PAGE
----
Published online by Cambridge University Press: 26 May 2015
There are three paths to constitutionalism in the modern world. Under the first, revolutionary outsiders use the constitution to commit their new regime to the principles proclaimed during their previous struggle. India, South Africa, Italy and France have followed this path. Under the second, establishment insiders use the constitution to make strategic concessions to disrupt revolutionary movements before they can gain power. Britain provides paradigmatic examples. Under the third, ordinary citizens remain passive while political and social elites construct a new constitution. Spain, Japan and Germany provide variations on this theme. Different paths generate different legitimation problems, but the EU confronts a special difficulty. Since its members emerge out of three divergent pathways, they disagree about the nature of the union’s constitutional problem, not merely its solution. Thus the EU confronts a cultural, not merely an economic, crisis.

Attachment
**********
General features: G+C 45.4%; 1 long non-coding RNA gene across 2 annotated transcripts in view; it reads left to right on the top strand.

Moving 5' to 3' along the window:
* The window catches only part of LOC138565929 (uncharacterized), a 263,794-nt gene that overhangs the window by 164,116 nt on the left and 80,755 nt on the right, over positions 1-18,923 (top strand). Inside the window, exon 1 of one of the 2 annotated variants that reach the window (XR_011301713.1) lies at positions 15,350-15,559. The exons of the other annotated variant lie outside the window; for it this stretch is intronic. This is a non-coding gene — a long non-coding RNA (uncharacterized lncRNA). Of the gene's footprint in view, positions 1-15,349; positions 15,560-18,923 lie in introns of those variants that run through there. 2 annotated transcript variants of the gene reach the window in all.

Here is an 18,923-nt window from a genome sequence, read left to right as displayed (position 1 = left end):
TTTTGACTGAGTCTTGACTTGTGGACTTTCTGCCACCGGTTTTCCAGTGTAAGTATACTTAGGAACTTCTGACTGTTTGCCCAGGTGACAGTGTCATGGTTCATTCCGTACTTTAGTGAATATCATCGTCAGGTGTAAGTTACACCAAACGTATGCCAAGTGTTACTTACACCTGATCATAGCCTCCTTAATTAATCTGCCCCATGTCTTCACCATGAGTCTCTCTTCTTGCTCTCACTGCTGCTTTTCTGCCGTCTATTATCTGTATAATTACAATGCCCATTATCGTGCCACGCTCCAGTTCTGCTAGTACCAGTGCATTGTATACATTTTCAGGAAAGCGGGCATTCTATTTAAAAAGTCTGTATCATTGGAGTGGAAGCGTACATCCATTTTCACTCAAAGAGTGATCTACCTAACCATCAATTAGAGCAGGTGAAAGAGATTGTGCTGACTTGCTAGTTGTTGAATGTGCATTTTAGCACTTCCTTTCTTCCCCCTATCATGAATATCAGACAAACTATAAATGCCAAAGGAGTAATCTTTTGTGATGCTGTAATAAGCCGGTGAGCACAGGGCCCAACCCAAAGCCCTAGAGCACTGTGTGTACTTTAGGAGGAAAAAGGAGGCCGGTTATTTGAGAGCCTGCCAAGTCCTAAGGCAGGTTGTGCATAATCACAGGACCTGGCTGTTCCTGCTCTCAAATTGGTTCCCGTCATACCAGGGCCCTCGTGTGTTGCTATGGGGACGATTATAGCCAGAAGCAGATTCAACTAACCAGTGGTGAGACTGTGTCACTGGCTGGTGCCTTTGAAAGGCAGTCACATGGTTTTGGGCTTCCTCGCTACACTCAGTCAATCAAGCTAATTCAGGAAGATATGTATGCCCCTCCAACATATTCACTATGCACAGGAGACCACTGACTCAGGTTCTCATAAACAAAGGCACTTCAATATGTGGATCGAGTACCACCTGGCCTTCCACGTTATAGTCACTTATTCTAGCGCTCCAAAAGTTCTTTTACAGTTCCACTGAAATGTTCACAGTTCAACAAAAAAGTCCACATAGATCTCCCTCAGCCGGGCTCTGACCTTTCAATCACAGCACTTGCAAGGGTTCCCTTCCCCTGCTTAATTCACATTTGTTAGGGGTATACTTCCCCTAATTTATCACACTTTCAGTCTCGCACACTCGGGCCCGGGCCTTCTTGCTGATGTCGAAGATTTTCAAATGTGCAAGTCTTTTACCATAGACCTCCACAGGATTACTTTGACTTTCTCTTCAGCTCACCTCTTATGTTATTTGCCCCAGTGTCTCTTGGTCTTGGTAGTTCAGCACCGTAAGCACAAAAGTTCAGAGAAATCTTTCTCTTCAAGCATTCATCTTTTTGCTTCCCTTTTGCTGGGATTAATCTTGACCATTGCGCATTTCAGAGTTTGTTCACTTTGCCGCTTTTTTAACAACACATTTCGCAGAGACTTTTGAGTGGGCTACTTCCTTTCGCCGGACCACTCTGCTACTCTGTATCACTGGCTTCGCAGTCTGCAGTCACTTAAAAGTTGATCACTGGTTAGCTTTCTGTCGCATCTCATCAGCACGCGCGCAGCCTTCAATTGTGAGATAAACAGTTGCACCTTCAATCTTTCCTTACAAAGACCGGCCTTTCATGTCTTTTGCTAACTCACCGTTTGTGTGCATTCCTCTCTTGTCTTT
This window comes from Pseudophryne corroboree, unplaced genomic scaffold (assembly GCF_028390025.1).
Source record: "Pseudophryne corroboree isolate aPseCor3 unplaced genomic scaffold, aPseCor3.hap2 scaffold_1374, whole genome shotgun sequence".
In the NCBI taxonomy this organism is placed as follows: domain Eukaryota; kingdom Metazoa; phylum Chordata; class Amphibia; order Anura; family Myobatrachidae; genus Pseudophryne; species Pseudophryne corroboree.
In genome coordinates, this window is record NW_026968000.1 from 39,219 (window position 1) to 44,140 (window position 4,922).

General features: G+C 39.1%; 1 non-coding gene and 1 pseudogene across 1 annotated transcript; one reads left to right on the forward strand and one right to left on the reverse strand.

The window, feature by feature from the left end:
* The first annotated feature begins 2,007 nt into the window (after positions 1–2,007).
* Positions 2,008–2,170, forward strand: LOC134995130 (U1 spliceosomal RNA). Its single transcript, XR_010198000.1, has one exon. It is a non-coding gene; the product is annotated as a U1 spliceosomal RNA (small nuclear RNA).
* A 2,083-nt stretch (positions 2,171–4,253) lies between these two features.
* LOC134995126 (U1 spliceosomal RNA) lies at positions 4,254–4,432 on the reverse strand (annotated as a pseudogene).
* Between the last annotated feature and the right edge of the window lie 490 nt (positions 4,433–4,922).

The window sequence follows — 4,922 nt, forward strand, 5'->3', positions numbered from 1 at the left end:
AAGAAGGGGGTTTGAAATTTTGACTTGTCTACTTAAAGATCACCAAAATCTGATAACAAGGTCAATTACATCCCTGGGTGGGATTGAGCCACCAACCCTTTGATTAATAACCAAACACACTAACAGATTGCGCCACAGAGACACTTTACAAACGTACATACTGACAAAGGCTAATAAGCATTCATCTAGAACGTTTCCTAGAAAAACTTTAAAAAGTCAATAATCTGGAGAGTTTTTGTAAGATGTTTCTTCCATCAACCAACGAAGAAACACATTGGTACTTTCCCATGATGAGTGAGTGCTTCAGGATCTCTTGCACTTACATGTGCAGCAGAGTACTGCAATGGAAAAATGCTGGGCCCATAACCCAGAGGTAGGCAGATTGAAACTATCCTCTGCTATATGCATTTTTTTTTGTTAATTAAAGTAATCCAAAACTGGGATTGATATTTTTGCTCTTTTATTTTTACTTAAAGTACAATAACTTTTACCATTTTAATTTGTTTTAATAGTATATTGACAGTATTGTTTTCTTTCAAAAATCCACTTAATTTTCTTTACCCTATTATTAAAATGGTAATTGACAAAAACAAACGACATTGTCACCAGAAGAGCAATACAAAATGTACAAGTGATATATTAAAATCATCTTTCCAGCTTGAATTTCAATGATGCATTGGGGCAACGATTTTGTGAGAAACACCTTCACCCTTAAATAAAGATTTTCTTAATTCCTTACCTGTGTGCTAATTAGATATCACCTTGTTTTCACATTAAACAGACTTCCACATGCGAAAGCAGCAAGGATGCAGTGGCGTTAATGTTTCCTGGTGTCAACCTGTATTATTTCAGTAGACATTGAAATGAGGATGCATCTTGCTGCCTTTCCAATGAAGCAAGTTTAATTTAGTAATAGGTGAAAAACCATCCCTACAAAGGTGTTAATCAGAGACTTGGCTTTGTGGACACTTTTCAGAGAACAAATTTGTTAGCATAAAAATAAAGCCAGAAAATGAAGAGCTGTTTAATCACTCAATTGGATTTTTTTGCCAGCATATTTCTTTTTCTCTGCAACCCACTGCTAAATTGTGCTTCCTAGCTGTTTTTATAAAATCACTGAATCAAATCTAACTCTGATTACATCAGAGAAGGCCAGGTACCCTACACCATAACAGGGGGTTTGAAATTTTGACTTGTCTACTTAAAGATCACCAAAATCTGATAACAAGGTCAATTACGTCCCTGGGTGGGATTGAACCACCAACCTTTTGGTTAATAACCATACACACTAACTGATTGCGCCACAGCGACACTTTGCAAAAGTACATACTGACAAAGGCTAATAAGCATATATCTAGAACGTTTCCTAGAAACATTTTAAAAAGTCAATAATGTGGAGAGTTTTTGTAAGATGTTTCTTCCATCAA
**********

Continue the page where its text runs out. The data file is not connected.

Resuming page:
Sterling Professor of Law and Political Science, Yale University (email: email@example.com). I am grateful to the American Academy in Berlin, for their support of this project during my tenure as a Daimler Fellow. Online appendices are available at http://dx.doi.org/doi:10.1017/S0007123415000150.